So I’m jumping right back in here after a few weeks (I’m gone for a month or two and now strike through doesn’t work anymore? WordPress, what’s up with that?) of apathy. I have some back stories to get to, but that’s harder for me than starting in the now.

So this morning as Maggie was tinkering on my iPhone, she asked what the microphone was for. I explained that you could record messages and then play them back for yourself later. (A grand idea for note taking on the go/in the car – except then you have to remember that you took notes before they become meaningless ramblings, and you have to listen to your own recorded voice.)

She, of course, wanted to try out this new-to-her app. So we got it going and she sang her own very twangy version of Rocky Top (which I find both endearing and frightening – because it reminds me that my children were both born in Tennessee… and while I LOVE it here for so many reasons, it still surprises me that their birth certificates will always say Tennessee.)

And then we played it back and listened to it.

And because she is a mind-reader, as soon as the last note was over, she said “Don’t send this to anyone.”


Is that the same as “don’t post this on your blog?” I think yes. I swear I was mentally trying to figure out how to send the file right as she said that.

I agreed that I wouldn’t. (Another caveat to many of the recent months – she has started asking me not to repeat things to other people – which means many of her stories are now “protected.” But that’s another post entirely.)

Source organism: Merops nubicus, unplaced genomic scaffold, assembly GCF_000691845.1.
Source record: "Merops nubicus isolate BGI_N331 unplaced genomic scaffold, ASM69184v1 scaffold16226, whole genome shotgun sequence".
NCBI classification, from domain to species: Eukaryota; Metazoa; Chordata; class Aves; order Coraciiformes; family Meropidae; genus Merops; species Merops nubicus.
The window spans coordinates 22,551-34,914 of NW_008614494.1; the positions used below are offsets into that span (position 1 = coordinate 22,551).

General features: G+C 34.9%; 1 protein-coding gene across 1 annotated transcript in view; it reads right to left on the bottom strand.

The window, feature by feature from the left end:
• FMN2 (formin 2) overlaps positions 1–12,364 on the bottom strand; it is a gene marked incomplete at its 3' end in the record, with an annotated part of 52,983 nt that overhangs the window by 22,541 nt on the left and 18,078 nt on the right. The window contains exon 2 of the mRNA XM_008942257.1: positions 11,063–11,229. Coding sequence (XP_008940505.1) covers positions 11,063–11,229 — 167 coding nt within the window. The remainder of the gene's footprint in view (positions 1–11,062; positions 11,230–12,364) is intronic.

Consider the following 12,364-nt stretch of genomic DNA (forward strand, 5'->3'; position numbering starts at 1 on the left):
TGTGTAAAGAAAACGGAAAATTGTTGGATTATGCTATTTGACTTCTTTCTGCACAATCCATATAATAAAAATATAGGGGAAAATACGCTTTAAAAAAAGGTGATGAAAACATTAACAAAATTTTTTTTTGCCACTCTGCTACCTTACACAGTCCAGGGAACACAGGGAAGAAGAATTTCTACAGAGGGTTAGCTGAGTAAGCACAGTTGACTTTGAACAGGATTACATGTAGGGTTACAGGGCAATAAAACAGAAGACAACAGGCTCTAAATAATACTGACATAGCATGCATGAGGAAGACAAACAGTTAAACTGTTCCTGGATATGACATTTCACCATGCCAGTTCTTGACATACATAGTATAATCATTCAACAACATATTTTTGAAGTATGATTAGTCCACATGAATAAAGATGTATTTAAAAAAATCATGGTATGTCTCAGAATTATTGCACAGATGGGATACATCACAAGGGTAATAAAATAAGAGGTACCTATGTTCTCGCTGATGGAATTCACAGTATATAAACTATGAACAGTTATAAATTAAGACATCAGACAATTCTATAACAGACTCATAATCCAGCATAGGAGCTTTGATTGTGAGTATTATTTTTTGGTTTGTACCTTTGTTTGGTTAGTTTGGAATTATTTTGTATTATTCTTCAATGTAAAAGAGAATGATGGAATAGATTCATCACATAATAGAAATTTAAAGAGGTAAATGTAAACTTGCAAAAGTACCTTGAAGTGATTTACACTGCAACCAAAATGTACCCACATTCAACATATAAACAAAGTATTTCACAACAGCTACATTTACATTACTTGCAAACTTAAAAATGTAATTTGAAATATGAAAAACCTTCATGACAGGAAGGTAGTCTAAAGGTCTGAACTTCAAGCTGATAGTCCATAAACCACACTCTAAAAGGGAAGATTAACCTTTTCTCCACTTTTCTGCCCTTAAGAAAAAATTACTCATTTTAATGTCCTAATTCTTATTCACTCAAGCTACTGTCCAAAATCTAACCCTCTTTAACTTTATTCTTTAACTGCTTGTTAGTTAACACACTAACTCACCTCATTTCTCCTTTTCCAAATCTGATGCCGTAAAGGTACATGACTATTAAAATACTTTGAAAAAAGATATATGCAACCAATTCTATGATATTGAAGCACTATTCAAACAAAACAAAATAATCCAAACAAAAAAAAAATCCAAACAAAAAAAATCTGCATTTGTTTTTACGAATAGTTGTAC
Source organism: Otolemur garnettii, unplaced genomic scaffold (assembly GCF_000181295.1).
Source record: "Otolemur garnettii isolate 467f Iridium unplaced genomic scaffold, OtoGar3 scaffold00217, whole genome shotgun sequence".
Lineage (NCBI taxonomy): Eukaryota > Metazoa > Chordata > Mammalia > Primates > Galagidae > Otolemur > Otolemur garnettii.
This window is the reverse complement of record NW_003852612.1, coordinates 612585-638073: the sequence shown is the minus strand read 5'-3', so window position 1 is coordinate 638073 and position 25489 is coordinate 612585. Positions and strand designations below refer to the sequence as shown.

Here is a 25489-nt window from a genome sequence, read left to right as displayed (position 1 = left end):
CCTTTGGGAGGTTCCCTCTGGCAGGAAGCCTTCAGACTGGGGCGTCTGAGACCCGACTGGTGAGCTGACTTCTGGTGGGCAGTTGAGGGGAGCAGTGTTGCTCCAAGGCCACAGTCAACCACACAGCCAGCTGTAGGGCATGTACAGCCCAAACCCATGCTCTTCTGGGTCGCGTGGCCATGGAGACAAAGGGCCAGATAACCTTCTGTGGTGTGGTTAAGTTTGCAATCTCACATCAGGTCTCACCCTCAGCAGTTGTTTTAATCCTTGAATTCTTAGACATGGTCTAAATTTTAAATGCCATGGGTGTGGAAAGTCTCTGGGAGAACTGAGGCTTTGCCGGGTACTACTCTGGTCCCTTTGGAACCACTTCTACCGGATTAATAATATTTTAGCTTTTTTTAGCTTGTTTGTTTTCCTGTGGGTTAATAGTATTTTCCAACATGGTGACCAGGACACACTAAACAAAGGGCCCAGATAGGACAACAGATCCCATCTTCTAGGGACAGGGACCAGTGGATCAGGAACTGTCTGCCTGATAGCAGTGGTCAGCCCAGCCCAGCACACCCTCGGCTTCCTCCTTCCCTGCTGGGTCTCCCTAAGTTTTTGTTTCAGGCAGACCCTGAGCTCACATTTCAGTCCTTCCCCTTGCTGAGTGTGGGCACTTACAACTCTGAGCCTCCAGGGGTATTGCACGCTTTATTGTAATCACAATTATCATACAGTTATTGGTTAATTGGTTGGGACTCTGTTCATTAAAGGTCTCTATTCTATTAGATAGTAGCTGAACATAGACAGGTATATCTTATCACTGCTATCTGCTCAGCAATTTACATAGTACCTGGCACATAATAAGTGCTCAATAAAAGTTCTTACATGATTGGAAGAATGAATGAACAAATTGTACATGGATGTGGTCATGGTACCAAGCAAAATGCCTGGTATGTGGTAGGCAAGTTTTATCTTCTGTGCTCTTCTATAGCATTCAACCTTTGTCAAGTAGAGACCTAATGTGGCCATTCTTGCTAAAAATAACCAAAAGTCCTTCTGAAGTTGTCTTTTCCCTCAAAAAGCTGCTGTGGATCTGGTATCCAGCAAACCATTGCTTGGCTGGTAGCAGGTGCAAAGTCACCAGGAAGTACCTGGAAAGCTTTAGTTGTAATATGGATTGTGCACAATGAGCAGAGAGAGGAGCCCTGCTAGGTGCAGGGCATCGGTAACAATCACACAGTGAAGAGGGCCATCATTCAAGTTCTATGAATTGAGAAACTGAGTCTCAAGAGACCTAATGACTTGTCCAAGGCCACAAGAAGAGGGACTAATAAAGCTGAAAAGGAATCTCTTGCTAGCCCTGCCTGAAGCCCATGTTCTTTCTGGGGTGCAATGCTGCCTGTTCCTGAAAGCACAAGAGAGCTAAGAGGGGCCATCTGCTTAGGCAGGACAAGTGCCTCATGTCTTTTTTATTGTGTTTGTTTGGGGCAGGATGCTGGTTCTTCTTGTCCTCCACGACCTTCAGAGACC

“You know why I don’t want you to play it for anyone?”


“I don’t like it because they used the wrong voice.”

I remember the first time I heard my own voice on a tape recorder (shut it) and I cringed at the sound. Still do on my own voicemail.

So I explained how our own voice vibrates differently through our head, thus we sound different to ourselves than to everyone else. (Kind of made that up, but I think it’s fairly accurate.)

To prove it, and because I love my child, I sang into the silly little app and played it back for her. She said it sounded just like me, and I tried not to visibly cringe while listening. I told her that even though her own recording sounds funny to her, that’s what everyone else is already used to.

“OK. But you still can’t send that to anyone.”


One response to “voices

  1. It’s precious that she thought they had used the wrong voice. I’m still surprised by my own voice, too. I remember singing Edelweiss into a tape recorder and listening to it over and over again. I also think it’s crazy that my children were born in Tennessee. Didn’t see that coming.

    I know just what you mean about

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